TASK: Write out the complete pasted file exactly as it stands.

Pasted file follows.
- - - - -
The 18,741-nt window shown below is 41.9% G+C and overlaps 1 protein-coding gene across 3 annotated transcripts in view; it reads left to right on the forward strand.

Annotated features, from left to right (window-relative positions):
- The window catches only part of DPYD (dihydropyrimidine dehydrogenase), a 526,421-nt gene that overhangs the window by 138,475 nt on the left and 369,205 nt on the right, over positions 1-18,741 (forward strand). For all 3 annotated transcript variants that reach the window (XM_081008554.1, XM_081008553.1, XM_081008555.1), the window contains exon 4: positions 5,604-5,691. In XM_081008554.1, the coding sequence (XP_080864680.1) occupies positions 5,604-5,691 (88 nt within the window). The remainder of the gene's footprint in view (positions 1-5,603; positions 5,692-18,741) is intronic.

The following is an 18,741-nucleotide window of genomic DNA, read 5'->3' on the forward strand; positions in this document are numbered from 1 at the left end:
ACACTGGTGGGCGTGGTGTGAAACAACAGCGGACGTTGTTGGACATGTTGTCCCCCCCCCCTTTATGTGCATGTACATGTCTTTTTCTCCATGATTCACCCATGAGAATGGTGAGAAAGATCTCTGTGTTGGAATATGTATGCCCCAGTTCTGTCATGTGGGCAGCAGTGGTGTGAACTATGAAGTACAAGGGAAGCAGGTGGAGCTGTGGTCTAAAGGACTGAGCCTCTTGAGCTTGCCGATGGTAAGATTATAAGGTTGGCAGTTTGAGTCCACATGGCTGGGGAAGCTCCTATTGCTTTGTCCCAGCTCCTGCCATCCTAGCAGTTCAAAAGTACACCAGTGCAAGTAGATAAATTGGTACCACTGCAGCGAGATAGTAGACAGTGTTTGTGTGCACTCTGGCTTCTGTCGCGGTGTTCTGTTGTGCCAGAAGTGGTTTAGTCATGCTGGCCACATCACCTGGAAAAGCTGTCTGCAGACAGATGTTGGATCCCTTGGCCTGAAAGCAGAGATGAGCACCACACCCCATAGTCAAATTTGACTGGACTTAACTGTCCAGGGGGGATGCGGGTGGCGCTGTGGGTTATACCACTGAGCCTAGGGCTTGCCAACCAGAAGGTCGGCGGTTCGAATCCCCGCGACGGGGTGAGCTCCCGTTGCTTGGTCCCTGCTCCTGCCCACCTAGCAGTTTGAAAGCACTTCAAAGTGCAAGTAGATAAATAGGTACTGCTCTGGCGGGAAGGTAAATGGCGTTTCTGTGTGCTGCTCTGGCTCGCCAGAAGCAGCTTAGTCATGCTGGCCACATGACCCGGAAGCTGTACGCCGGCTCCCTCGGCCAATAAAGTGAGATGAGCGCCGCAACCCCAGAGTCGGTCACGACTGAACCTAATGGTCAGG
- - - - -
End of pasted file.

The 18,741-nt window shown below is 41.9% G+C and overlaps 1 protein-coding gene across 3 annotated transcripts in view; it reads left to right on the forward strand.

Annotated features, from left to right (window-relative positions):
- The window catches only part of DPYD (dihydropyrimidine dehydrogenase), a 526,421-nt gene that overhangs the window by 138,475 nt on the left and 369,205 nt on the right, over positions 1-18,741 (forward strand). For all 3 annotated transcript variants that reach the window (XM_081008554.1, XM_081008553.1, XM_081008555.1), the window contains exon 4: positions 5,604-5,691. In XM_081008554.1, the coding sequence (XP_080864680.1) occupies positions 5,604-5,691 (88 nt within the window). The remainder of the gene's footprint in view (positions 1-5,603; positions 5,692-18,741) is intronic.

The following is an 18,741-nucleotide window of genomic DNA, read 5'->3' on the forward strand; positions in this document are numbered from 1 at the left end:
ACACTGGTGGGCGTGGTGTGAAACAACAGCGGACGTTGTTGGACATGTTGTCCCCCCCCCCTTTATGTGCATGTACATGTCTTTTTCTCCATGATTCACCCATGAGAATGGTGAGAAAGATCTCTGTGTTGGAATATGTATGCCCCAGTTCTGTCATGTGGGCAGCAGTGGTGTGAACTATGAAGTACAAGGGAAGCAGGTGGAGCTGTGGTCTAAAGGACTGAGCCTCTTGAGCTTGCCGATGGTAAGATTATAAGGTTGGCAGTTTGAGTCCACATGGCTGGGGAAGCTCCTATTGCTTTGTCCCAGCTCCTGCCATCCTAGCAGTTCAAAAGTACACCAGTGCAAGTAGATAAATTGGTACCACTGCAGCGAGATAGTAGACAGTGTTTGTGTGCACTCTGGCTTCTGTCGCGGTGTTCTGTTGTGCCAGAAGTGGTTTAGTCATGCTGGCCACATCACCTGGAAAAGCTGTCTGCAGACAGATGTTGGATCCCTTGGCCTGAAAGCAGAGATGAGCACCACACCCCATAGTCAAATTTGACTGGACTTAACTGTCCAGGGGGGATGCGGGTGGCGCTGTGGGTTATACCACTGAGCCTAGGGCTTGCCAACCAGAAGGTCGGCGGTTCGAATCCCCGCGACGGGGTGAGCTCCCGTTGCTTGGTCCCTGCTCCTGCCCACCTAGCAGTTTGAAAGCACTTCAAAGTGCAAGTAGATAAATAGGTACTGCTCTGGCGGGAAGGTAAATGGCGTTTCTGTGTGCTGCTCTGGCTCGCCAGAAGCAGCTTAGTCATGCTGGCCACATGACCCGGAAGCTGTACGCCGGCTCCCTCGGCCAATAAAGTGAGATGAGCGCCGCAACCCCAGAGTCGGTCACGACTGAACCTAATGGTCAGG